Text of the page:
I want to launch an SSH server on Linux subsystem (Bash on Ubuntu on Windows) at windows startup. The problem is that all Linux processes are terminated when Bash window is closed.

Is there a way to make Linux process run permanently in background without bash window?


Found a tutorial for that by aseering:

This was originally discussed and sorted out by github users imjakey, fpqc, qris, therealkenc, Manouchehri, and aseering (myself) here:


Note that running sshd has security implications. Until WSL's security model has had longer to bake, you should assume that anyone who can ssh into your Windows box has permission to perform any command as the Windows user running sshd, regardless of Linux-level permissions. (Permissions are probably more restrictive than that in practice, but WSL's initial security model is not intended to be very sophisticated.)

Attempting to aggregate the instructions from github:

  • Generate SSH host keys by running sudo dpkg-reconfigure openssh-server in a bash shell
  • Run sudo nano /etc/ssh/sshd_config; edit the UsePrivilegeSeparation yes line to read UsePrivilegeSeparation no. (This is necessary because UsePrivilegeSeparation uses the chroot() syscall, which WSL doesn't currently support.)
  • While still editing /etc/ssh/sshd_config, you may choose to change PasswordAuthentication no to PasswordAuthentication yes. Otherwise you will have to set up SSH keys.
  • Save /etc/ssh/sshd_config and exit.
  • Run sudo visudo to edit the sudoers file. Add the line

    $USER ALL = (root) NOPASSWD: /usr/sbin/sshd -D

    replacing "$USER" with your Linux username. Save and exit. If visudo complains that your changes are invalid, fix them until it reports that they are valid; otherwise you can break sudo on your system!

  • On the Windows side, edit the Windows firewall (and any third-party firewalls that you might be running) to allow incoming traffic on port 22. Because this isn't a super-secure setup, I recommend only allowing incoming traffic from home (private) and domain networks, not from the public Internet.
  • Create a text file autostartssh.vbs in Windows containing the following:

    set ws=wscript.createobject("wscript.shell")
    ws.run "C:\Windows\System32\bash.exe -c 'sudo /usr/sbin/sshd -D'",0
    • Double-click on the script. It should start sshd; you should be able to ssh into your Windows machine.
    • Open Windows's Task Scheduler. Add a task that runs autostartssh.vbs on system boot. Use wscript.exe as the command to run and the VBS script location as the parameter.

And that's it -- your Windows computer should be running a Linux openssh server!

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  • The VBS script didn't do anything for me. sshd isn't showing up in resource monitor Network tab. – megamaiku Apr 13 '17 at 22:25
  • I wrote a a process dispatcher github.com/131/dispatcher that 'll allows you to spawn bash with no windows. – 131 Nov 1 '17 at 15:56
  • @megamaiku: I had the same problem. Turns out the little snipped to run sshd got stuck on the (invisible) password prompt because I didn't do the "visudo" part right. At first I added the NOPASSWD line somewhere in the middle of the sudoers file. It worked once I moved it to the bottom! – ltjax Dec 3 '17 at 12:21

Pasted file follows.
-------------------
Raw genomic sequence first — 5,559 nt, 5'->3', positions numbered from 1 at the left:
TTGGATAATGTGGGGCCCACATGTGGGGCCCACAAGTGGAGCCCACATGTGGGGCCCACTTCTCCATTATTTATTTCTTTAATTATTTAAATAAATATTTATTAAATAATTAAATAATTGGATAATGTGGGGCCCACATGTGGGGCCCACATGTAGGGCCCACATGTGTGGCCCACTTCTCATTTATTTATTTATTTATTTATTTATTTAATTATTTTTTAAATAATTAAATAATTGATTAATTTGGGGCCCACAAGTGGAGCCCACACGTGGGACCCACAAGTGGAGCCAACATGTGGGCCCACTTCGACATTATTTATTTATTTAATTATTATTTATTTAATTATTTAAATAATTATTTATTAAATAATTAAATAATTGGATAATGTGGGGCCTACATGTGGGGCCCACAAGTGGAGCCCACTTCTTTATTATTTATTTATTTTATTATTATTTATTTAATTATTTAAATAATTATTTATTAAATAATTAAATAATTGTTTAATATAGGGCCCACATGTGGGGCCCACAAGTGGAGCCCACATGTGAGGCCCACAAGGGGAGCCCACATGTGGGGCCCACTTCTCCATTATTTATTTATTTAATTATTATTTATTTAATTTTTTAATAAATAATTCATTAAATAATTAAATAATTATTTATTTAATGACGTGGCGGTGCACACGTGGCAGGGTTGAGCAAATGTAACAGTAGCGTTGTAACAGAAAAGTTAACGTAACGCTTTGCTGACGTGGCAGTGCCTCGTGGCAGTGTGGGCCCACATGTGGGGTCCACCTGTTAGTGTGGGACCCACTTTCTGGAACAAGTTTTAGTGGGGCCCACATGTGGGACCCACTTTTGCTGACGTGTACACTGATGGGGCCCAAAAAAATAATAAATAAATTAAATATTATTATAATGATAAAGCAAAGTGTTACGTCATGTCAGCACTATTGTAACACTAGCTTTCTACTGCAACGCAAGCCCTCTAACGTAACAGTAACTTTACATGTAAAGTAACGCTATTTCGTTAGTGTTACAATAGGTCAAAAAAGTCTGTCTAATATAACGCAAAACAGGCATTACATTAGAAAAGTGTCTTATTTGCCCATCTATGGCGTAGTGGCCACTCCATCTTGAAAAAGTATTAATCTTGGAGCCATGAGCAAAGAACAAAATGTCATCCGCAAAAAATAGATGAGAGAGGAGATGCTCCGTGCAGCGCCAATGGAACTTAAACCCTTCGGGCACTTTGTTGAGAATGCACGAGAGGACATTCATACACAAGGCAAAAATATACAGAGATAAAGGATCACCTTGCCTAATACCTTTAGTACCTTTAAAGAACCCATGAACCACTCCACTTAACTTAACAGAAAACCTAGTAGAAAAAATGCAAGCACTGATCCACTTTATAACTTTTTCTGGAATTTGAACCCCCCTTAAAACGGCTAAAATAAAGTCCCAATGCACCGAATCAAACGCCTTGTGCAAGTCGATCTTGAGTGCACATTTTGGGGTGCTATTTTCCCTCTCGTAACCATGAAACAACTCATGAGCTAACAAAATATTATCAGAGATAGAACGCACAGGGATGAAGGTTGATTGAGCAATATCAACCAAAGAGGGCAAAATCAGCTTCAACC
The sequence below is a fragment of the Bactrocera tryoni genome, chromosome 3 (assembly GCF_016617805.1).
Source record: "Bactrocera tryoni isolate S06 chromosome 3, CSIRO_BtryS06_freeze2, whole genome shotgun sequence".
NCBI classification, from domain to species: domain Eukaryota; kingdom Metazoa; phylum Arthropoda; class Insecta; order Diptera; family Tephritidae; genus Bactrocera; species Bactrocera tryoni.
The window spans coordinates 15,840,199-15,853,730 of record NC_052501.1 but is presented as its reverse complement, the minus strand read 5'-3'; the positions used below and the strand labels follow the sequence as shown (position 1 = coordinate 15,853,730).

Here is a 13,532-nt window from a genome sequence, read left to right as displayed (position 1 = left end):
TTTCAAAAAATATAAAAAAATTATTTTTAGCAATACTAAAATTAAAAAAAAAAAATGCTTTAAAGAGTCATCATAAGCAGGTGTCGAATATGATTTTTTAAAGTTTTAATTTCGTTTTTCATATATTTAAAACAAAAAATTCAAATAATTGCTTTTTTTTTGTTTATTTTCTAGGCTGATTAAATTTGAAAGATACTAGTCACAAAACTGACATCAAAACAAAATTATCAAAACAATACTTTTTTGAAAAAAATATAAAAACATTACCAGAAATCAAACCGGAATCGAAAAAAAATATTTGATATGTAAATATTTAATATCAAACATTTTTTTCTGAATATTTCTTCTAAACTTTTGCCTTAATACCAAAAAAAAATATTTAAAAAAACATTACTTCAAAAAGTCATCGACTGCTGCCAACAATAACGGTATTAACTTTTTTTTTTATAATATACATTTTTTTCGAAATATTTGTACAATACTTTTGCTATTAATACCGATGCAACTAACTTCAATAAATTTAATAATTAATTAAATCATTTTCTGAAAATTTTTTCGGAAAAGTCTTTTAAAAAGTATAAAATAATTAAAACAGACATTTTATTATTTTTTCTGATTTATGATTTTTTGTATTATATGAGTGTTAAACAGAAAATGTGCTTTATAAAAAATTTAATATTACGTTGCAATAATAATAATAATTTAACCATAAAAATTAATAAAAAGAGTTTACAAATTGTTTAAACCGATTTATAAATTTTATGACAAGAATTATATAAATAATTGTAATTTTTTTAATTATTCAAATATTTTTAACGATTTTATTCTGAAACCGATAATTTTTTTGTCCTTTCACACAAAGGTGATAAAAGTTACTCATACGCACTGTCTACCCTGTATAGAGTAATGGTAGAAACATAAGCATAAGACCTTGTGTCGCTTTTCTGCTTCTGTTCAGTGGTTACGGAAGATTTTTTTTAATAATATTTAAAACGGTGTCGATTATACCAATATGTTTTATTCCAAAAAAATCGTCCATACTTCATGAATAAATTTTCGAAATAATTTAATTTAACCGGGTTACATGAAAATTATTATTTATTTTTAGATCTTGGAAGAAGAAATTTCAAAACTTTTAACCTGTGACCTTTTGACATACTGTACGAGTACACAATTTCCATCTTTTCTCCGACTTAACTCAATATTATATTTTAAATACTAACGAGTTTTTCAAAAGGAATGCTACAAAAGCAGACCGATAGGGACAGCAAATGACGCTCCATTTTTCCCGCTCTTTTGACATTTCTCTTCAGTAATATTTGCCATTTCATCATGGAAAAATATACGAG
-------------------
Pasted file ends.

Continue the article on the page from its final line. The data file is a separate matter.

• 1
    It's currently working with UsePrivilegeSeparation = yes , except that one needs to also run sudo /bin/mkdir -p /var/run/sshd (to create the privilege separation directories) before starting sshd. Does WLS now support chroot(), is there a workaround in place in the openssh source, or is the = No setting more of a safety recommendation? Also, the windows task seems to only work for me if my user is logged in. – init_js Dec 11 '17 at 23:12
  • This worked excellently. I would suggest, to make things easier, move the port SSH is listening on, e.g. 3322, something random. Comment out the line in /etc/ssh/sshd_config that reads Port 22 and switch to Port 8822. One reason for this is Windows running some sort of SSH process on 22. I've seen suggestions saying there's no problem with disabling that, but I found it easiest to just switch the WSL SSH port. – knickum Apr 6 '18 at 14:48
  1. Create a file named wsl_setup.bat and add content as follow

    wsl -u root -e sudo service ssh start
    wsl -u root -e sudo service nginx start
  2. Add wsl_setup.bat file to windows startup folder windows-10-change-startup-apps

  3. Restart and log in your windows account (yes, you need to log in)

| improve this answer | |
  • This is best answer, We can change which distrib we want to run the command on by adding -d Debain where Debain can be replaced by any name of distro installed, which one can obtain by running wsl -l. – Animesh Sahu Jul 13 at 15:35

I've needed to do the same thing.

Here's how to boot the Ubuntu Linux subsystem with all of cron's services upon the Windows boot & provide a means to 'reboot' the Linux subsystem.

I'm successfully hosting the openssh-server, nginx & mariadb database on our server.

Install Linux Subsystem

  • Open Powershell as Administrator
  • Paste:

    Enable-WindowsOptionalFeature -Online -FeatureName Microsoft-Windows-Subsystem-Linux
  • Install Ubuntu from Windows Store.

Remove sudo password prompt (required)

  • Open bash (Linux Subsystem installs this)
  • Paste:

    sudo sed -i "s/%sudo.*/%sudo ALL=(ALL:ALL) NOPASSWD:ALL/g" /etc/sudoers

Enable SSH password login (optional)

  • Open bash
  • Paste:

    sudo sed -i '/StrictModes yes/c\StrictModes no' /etc/ssh/sshd_config
    sudo sed -i '/ChallengeResponseAuthentication/c\ChallengeResponseAuthentication no' /etc/ssh/sshd_config
    sudo sed -i '/PasswordAuthentication/c\PasswordAuthentication yes' /etc/ssh/sshd_config

Windows autologin on start (required if you have a password or RDP in)

  • Open netplwiz
  • Untick 'Users must enter a username and password...'
  • Open regedit as Administrator
  • Browse to

    HKEY_LOCAL_MACHINE\SOFTWARE\Microsoft\Windows NT\CurrentVersion\Winlogon
  • Create a new string DefaultPassword and write the user's password as value.

Run bash/cron loop on start

  • Create a file called linux.bat in shell:startup
  • Paste:

    C:\Windows\System32\bash.exe -c 'while [ true ]; do sudo /usr/sbin/cron -f; done'

Add apps/services to startup on cron

  • Open bash
  • sudo crontab -e
  • Select nano (or any editor you know how to save in)
  • Append startup apps such as openssh-server, nginx, mysql, php:

    @reboot . $HOME/.profile; /usr/sbin/sshd -D
    #@reboot . $HOME/.profile; service php7.1-fpm start # Uncomment for php7.1 fpm